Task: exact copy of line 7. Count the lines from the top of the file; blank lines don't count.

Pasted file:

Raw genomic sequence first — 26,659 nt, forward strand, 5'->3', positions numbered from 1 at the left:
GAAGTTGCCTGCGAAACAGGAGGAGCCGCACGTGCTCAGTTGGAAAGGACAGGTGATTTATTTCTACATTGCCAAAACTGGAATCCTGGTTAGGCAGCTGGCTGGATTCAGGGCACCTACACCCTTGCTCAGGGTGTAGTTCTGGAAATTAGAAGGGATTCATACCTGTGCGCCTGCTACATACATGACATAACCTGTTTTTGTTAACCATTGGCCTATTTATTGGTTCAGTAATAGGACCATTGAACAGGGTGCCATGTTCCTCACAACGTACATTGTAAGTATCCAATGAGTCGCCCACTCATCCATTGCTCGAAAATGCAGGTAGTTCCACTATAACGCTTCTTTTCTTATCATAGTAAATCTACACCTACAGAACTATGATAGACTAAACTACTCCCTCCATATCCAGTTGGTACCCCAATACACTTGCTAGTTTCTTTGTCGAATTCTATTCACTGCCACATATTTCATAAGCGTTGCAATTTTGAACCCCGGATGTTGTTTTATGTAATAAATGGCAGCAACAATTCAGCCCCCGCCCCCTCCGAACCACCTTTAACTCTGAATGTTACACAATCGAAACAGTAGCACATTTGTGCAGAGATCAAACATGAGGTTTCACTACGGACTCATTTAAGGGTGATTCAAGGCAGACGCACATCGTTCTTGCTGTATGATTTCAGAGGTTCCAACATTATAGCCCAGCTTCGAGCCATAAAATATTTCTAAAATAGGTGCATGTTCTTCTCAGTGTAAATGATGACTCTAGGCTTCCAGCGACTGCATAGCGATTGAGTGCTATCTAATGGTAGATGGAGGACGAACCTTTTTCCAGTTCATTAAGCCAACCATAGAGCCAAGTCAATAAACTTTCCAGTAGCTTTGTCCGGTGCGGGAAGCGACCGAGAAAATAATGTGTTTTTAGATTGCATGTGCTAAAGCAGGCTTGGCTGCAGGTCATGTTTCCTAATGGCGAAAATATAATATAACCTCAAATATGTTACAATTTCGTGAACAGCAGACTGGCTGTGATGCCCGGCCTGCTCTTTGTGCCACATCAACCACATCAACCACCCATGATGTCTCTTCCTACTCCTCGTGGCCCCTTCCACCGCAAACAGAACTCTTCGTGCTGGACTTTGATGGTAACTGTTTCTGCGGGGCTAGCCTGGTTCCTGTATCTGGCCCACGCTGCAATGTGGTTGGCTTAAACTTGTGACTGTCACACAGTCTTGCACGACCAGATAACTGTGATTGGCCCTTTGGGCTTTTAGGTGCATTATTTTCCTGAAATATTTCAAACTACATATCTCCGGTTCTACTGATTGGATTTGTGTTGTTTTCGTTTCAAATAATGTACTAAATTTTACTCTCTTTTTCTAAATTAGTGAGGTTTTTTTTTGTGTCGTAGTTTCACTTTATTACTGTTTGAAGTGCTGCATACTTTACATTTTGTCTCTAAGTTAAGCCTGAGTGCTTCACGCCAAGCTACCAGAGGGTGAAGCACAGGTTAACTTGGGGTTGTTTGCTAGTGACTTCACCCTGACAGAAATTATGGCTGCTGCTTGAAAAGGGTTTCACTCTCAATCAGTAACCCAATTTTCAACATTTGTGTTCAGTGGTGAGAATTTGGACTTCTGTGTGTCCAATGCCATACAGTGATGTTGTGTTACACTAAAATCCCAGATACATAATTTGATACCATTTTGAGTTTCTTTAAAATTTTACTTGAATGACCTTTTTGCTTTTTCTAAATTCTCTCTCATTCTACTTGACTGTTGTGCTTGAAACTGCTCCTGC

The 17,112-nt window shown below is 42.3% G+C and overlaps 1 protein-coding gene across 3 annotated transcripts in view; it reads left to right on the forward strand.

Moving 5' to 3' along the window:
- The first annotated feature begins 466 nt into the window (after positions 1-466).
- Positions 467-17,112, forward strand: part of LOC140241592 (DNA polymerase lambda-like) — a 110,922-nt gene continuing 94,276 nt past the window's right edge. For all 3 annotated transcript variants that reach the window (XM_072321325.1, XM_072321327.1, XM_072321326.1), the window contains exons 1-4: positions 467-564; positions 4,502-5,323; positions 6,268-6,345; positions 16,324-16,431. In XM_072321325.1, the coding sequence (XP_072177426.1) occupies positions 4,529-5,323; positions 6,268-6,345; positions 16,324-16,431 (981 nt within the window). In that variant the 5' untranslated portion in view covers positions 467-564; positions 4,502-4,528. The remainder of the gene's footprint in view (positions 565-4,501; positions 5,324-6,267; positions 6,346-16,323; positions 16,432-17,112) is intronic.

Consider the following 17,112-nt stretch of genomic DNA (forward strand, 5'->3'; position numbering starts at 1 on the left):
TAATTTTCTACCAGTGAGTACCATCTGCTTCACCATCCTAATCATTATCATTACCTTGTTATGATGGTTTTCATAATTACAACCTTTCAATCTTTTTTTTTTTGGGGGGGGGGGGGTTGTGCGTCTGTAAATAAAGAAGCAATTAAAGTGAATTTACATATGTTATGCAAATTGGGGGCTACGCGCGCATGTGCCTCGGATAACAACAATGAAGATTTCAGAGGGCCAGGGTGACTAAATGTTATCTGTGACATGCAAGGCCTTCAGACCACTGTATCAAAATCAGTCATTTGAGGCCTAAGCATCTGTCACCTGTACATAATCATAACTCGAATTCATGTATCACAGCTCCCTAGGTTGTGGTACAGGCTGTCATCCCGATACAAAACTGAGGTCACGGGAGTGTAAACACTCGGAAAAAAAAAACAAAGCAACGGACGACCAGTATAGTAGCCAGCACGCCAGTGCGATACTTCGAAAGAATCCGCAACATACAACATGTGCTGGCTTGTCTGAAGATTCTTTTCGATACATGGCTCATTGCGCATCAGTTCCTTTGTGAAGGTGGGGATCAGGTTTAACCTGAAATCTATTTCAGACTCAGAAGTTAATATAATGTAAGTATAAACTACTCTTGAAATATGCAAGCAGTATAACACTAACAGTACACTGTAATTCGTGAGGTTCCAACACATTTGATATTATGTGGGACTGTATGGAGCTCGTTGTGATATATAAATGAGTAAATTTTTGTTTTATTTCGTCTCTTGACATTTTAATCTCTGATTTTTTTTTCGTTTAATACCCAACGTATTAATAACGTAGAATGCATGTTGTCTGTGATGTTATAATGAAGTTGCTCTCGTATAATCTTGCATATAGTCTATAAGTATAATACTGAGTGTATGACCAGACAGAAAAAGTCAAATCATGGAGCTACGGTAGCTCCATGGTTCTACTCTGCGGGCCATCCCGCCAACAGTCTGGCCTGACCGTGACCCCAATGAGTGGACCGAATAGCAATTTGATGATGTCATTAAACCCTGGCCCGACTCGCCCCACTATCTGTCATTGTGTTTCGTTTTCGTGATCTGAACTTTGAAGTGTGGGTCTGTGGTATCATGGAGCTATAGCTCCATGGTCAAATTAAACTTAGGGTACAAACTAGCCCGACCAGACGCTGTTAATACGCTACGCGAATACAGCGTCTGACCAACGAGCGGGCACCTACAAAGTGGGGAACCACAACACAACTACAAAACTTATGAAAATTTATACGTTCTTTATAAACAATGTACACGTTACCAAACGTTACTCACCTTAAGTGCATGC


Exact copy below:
Consider the following 17,112-nt stretch of genomic DNA (forward strand, 5'->3'; position numbering starts at 1 on the left):